https://richnewman.wordpress.com/2012/12/03/tutorial-asynchronous-programming-async-and-await-for-beginners/

Tuesday, June 23, 2015

Running Roslyn Analyzers from console application

This post require prior knowledge from my earlier post. In last post we saw how our C# program can compile other C# program via Roslyn compiler. Yes its without Visual Studio. If we are compiling without Visual Studio how a custom Roslyn DiagnosticAnalyzer can be invoked to do analysis on the code fragment which is getting compiled.

Here we are going to see how we can connect with Roslyn custom analyzers when our program is compiling another program using .Net compiler platform.
First we are defining our custom analyzer which is nothing but a check to make sure the type names are starting with capital letter. See the code below. Now lets move on how this analyzer can be integrated to our programmatic compilation using Roslyn.
  1. GetSimpleCompilation()
    This is same as what is there in previous post about simple compilation.
  2. GetAnalyzerAwareCompilation
  3. Here we connect our compilation unit with custom Roslyn diagnostic analyzer.
  4. GetAllDiagnosticsAsync()
  5. This is Roslyn API to execute our custom analyzers on top of source code input and get the results back. The important point here is the compiler platform returns same type ImmutableArray<Diagnostic> every time. ie Regardless of whether its simple compilation or compilation with analyzers.

    If the result from GetAllDiagnosticsAsync is empty list, proceed to actual compilation which produces the assembly file.
  6. ShowDiagnostics()
    This is too same as previous post.

Tuesday, June 16, 2015

Using Roslyn to compile C# source code

Below are the steps write a program to compile C# code snippet using Roslyn (Now .Net Compiler Platform)to produce an assembly. Simply saying a C# program compiling another C# program using Roslyn compiler.

The Roslyn nuget version used here is 1.0.0-rc2. This tutorial is organized in zoom in/out fashion.

There are mainly 3 high level steps and they are getting a compilation unit, compiling the same and processing result / diagnostics it produced. The code snippet shows the steps.

  1. GetSimpleCompilation() Now lets look at what is happening in GetSimpleCompilation. As seen in the code we are getting the source code, creating syntax tree out of that then prepare the references needed for the compilation. Finally Creating CSharpCompilation using all the information.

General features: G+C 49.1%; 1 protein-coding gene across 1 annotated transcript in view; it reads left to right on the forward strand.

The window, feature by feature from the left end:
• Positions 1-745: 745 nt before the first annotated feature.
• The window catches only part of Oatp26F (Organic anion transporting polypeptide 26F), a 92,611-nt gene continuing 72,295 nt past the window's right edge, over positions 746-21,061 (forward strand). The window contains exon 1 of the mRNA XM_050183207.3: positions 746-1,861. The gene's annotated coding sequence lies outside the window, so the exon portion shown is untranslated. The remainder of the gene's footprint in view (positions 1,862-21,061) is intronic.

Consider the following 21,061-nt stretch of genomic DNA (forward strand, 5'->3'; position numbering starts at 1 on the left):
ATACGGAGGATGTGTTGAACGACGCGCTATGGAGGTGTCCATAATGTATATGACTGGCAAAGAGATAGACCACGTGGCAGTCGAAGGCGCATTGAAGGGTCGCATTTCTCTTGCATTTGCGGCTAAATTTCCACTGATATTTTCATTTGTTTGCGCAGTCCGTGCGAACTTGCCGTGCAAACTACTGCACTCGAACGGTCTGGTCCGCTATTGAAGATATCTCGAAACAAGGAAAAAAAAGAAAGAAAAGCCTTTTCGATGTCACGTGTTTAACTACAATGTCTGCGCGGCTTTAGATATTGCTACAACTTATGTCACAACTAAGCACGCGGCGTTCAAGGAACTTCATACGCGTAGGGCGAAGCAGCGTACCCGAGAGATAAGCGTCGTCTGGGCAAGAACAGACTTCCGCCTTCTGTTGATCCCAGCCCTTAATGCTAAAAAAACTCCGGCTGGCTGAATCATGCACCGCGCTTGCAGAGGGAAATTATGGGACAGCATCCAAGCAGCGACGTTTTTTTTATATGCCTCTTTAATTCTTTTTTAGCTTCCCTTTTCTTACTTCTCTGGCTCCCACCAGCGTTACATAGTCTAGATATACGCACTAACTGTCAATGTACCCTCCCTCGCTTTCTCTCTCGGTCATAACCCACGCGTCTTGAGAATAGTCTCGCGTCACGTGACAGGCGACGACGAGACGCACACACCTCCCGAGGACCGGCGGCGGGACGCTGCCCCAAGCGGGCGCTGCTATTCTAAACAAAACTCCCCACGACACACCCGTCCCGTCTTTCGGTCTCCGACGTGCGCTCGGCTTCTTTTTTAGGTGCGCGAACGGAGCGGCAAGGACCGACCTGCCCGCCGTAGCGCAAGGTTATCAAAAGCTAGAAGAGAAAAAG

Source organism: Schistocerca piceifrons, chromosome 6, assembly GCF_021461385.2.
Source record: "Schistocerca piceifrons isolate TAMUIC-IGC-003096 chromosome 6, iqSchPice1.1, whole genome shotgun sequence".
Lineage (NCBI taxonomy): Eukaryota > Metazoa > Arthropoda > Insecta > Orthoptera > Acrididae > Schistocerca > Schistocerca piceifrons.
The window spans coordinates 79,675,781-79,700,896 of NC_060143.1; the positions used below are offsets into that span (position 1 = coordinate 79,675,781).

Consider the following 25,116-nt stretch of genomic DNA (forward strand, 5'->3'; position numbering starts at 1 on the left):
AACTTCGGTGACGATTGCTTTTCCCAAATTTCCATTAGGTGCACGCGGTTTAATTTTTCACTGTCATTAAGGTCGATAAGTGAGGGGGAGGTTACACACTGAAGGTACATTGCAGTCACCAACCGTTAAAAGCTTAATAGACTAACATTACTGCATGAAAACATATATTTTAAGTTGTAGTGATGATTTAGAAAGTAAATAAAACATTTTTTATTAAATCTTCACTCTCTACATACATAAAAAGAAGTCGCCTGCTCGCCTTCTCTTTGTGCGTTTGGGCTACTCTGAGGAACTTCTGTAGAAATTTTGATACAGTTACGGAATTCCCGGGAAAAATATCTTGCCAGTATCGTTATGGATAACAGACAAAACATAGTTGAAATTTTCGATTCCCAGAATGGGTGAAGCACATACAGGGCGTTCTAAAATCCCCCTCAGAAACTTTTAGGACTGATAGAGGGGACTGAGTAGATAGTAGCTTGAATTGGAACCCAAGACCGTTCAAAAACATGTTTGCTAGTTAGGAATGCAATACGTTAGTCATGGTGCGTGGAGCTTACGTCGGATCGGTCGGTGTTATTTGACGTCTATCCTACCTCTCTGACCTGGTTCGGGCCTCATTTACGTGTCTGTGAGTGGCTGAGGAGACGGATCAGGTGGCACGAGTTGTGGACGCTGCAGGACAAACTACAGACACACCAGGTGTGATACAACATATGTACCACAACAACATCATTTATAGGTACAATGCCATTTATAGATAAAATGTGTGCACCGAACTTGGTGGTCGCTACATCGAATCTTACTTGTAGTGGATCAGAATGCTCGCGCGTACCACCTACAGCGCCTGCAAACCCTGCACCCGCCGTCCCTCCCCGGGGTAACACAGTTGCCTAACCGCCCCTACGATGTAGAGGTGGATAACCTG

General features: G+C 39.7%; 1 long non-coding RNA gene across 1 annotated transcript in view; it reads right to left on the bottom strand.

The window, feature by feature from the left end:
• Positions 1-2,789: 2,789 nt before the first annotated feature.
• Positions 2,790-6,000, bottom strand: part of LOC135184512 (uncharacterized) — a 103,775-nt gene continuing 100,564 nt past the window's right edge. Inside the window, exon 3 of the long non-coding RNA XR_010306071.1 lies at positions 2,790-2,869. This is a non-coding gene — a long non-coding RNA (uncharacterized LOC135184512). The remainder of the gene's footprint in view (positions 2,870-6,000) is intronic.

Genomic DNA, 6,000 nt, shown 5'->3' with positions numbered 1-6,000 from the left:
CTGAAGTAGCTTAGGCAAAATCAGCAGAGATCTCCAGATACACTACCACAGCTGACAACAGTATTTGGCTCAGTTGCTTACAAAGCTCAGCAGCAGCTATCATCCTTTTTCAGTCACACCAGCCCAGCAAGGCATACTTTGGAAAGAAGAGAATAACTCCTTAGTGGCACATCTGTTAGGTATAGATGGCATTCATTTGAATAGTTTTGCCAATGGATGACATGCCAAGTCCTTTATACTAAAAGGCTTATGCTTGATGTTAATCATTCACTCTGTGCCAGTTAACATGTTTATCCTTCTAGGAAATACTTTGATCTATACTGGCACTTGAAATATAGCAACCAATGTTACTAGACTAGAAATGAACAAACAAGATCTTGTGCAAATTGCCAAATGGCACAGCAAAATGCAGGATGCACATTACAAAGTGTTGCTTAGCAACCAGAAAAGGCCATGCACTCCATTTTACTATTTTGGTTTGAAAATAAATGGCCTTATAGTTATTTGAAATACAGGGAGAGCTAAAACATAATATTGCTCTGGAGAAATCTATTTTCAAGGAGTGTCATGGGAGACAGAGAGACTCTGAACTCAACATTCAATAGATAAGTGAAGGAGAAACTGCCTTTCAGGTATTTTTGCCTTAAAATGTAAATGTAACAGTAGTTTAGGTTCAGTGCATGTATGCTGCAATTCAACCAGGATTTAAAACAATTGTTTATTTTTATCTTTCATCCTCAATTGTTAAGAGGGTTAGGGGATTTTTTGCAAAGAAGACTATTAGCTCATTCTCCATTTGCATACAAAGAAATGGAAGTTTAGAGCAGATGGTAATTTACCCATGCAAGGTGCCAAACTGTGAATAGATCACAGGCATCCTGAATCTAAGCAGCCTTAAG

1. GetSourceCode()
    2. This method simply returns sample source code to compile.Can be replaced by any other code snippet.
    3. GetSyntaxTree()
    4. This method parses the input code and creates the CSharpSyntaxTree.
    5. GetReferences()
    6. Compilation always needs what are the references needed. Here its very basic as we are not using any advanced features.
  2. Compile()
  3. Now its the time to compile. It needs to get the assembly file name to proceed. Since the GetOutpuFilePath() is just simply returning the dll file path, omitting it.
  4. ShowDiagnostics()
  5. This method shows any warnings in compilation.
The compiled assembly can be kept in memory and execute from there. Please refer this link for more details.

Happy coding...

Tuesday, June 9, 2015

WebAPI SelfHosting via OWIN v/s HttpSelfHostServer

WebAPI can be hosted via 2 ways. The traditional way using HttpSelfHostServer and the new OWIN based hosted. Below is an attempt to compare both techniques.

API Controller

Below is the controller class I am going to host using both the hosting techniques.

Differences between HttpSelfHostServer and OWIN Hosting

In HttpSelfHostServer we can see most of the things as configurable. But in OWIN, its by convention.

References

https://frendsrnd.wordpress.com/2014/02/03/httpselfhostserver-hosted-web-api-with-https-and-windows-authentication-enabled/

Tuesday, June 2, 2015

Invoking a method without parentheses () in C#

The biggest difficult faced by any programmer coming to VB from C#, will the lack of parenthesis '()' when they want to call functions. In VB its not required to put ( ) to call functions. But we can put if we want. If we need to deal with legacy codebase which is developed by classic VB developers, we cannot expect any brackets in the functions calls.

It really reduces the readability of program. Each time when somebody see a word, they need to spend some time understanding whether its a function or property. Also to make sure what are the exact parameters, it will take some time. If we assume it will take 30 seconds for a developer to understand the intention of function call and its parameters without brackets, it will take considerable amount of time if we think about project with thousands of lines and 30-50 developers.

We (at least I am) are thinking that C# doesn't has this problem. But is that true? See the below code snippet.
Here the char.IsLower method is being invoked 3 times. But there is no parentheses used.